You are here

Something to See: The Rare V3

By Jim Harbage & Lee Alyanakian , on February 20, 2015

Orchids, once the preferred house plants of the aristocracy, have become very popular in the United States. As a plant group, they now represent the most popular flowering potted plant sold in the US, and it’s easy to find them in large chain home-improvement stores, grocery stores, florist shops, and garden centers. Longwood staff members use their imaginations and spirit of innovation to create displays that capture the wide diversity of this plant family and showcase the blooms in artistic forms such as hanging orbs, obelisks, and meadows.

Miracle Planet Museum of Plants in Awaji, Japan, 2008Phalaenopsis Sogo Yukidian ‘V3’ on display at the Miracle Planet Museum of Plants in Awaji, Japan, 2008. Photo by Jim Harbage.

By far, the most popular orchid genus is the Phalaenopsis, or moth orchid, because of the ease and speed at which they grow and because of their reliable flowering and long bloom duration.

This year, we’ve brought a unique and rare Phalaenopsis Sogo Yukidian ‘V3’ hybrid to Orchid Extravaganza, which we believe is being displayed for the first time in a US public garden. The ‘V3’ moth orchids featured on the center walk of our Orangery have unusually long flower spikes with as many as 18 open flowers on a single spike (with more buds yet to open)! Typical moth orchids produce six to ten flowers.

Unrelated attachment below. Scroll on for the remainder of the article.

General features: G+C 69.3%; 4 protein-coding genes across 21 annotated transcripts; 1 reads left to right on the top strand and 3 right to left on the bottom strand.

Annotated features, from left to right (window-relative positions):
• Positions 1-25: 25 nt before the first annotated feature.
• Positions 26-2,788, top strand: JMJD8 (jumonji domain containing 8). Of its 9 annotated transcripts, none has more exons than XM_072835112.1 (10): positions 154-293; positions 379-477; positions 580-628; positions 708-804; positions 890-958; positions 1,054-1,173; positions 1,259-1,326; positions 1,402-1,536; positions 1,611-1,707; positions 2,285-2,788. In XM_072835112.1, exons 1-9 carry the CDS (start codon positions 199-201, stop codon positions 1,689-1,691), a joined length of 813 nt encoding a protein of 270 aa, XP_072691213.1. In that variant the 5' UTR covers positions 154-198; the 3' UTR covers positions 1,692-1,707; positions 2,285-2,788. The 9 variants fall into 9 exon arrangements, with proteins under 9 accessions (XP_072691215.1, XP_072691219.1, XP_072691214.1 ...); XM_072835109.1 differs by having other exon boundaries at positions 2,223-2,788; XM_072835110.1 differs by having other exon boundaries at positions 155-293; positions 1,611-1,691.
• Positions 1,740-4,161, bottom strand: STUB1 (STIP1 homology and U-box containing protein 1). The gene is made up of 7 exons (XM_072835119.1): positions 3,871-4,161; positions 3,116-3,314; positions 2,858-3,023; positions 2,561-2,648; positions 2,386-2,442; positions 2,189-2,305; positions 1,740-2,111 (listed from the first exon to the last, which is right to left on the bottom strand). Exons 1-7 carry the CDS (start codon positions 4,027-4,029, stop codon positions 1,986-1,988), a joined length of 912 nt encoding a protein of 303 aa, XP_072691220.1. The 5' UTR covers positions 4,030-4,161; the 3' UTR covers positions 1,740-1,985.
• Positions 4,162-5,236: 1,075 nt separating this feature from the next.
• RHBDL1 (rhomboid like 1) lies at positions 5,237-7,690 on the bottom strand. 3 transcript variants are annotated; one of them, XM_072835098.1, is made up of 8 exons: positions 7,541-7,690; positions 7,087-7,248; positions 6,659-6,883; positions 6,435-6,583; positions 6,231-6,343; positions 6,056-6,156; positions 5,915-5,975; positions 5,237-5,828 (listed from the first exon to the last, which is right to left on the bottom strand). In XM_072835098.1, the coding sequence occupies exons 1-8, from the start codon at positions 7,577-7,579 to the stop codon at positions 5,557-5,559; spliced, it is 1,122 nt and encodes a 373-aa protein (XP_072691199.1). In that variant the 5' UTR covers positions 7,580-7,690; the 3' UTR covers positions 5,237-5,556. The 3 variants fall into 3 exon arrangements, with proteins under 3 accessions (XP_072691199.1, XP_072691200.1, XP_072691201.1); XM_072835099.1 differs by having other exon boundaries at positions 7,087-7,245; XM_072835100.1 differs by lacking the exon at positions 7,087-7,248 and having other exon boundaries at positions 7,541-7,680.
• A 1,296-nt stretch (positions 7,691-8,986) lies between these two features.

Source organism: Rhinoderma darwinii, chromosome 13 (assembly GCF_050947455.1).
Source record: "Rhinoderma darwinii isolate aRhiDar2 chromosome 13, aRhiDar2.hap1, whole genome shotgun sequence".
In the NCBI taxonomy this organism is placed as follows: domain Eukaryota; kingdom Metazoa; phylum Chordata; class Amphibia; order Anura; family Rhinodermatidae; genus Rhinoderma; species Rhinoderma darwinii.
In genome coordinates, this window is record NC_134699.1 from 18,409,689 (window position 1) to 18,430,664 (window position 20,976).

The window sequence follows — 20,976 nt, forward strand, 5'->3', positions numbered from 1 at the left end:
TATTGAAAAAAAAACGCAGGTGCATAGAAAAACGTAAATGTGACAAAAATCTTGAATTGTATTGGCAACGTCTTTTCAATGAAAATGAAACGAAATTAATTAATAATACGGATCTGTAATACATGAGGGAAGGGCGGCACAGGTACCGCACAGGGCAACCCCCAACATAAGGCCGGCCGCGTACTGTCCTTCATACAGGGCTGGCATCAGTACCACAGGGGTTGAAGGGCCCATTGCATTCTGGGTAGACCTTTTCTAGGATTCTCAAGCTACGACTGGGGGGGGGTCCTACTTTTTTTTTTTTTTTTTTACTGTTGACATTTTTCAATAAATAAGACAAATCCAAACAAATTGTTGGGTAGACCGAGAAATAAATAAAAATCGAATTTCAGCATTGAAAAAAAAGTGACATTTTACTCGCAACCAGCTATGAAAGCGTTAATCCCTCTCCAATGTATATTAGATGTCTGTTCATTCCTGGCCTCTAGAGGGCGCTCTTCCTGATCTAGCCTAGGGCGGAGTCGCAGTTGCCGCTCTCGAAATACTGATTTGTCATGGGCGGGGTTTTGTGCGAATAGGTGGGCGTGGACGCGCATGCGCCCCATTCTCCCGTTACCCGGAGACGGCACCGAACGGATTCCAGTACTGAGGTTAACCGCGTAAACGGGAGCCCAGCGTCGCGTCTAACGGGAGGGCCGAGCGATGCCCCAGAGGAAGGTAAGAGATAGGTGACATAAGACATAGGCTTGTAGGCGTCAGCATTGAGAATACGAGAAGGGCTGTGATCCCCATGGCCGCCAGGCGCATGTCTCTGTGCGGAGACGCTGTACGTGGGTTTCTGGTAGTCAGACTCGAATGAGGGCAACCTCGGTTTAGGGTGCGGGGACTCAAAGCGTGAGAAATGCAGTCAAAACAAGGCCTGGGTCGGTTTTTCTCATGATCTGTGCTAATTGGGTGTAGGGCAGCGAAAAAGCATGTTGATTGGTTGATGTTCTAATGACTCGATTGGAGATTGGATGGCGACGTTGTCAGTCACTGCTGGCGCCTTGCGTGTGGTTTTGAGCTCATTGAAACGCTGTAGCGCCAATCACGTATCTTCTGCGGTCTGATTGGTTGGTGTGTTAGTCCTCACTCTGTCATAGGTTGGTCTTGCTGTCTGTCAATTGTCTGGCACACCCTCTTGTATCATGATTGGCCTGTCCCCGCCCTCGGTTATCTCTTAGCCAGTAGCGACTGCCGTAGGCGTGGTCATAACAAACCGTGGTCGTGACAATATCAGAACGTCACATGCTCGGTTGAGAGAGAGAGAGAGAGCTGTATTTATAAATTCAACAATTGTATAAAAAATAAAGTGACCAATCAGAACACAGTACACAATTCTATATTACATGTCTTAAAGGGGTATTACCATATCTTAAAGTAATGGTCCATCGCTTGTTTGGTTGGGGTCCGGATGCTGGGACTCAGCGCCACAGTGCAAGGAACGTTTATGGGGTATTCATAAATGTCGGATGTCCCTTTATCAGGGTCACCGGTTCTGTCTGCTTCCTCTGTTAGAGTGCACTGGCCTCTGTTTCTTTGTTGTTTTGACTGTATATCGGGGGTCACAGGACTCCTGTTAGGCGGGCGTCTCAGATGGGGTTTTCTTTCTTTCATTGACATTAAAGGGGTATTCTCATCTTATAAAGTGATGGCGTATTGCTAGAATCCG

We first saw these plants during a visit to a display garden in Japan in 2008. Immediately our horticulturists knew we wanted to bring these amazing orchids to Longwood Gardens. The desire grew when staff members saw these specially-grown plants again in 2012 at a commercial greenhouse in China, where they are called “long stem butterfly orchids.”

“Long stem butterfly orchids”“Long stem butterfly orchids” at the Shanghai Crystal Horticulture Company Ltd. in China, 2012. Photo by Jim Harbage.

During this visit, we asked the greenhouse manager where the plants came from and learned they were imported from Taiwan. So our search began! Since our domestic growers are not yet trained in the methods to produce these plants, our approach was to find a way to purchase orchids from the experts in Taiwan.

We were very excited when we learned of the possibility of purchasing some ‘V3’, the white-flowered variety, through a wholesale orchid grower with whom we work on a regular basis. This vendor has a connection in Taiwan and was able to secure twelve of the ‘V3’ for Longwood! Our order was placed in the summer of 2014, to arrive in mid-January for our Orchid Extravaganza display.

The plants were shipped with 70% of the flowers fully open, and the stakes removed so they didn’t damage the blooms. They were carefully packed in long, flat boxes with white cotton batting. After passing inspection in Taiwan, they were shipped via overnight air to New York, where they cleared US Customs before being delivered to Longwood.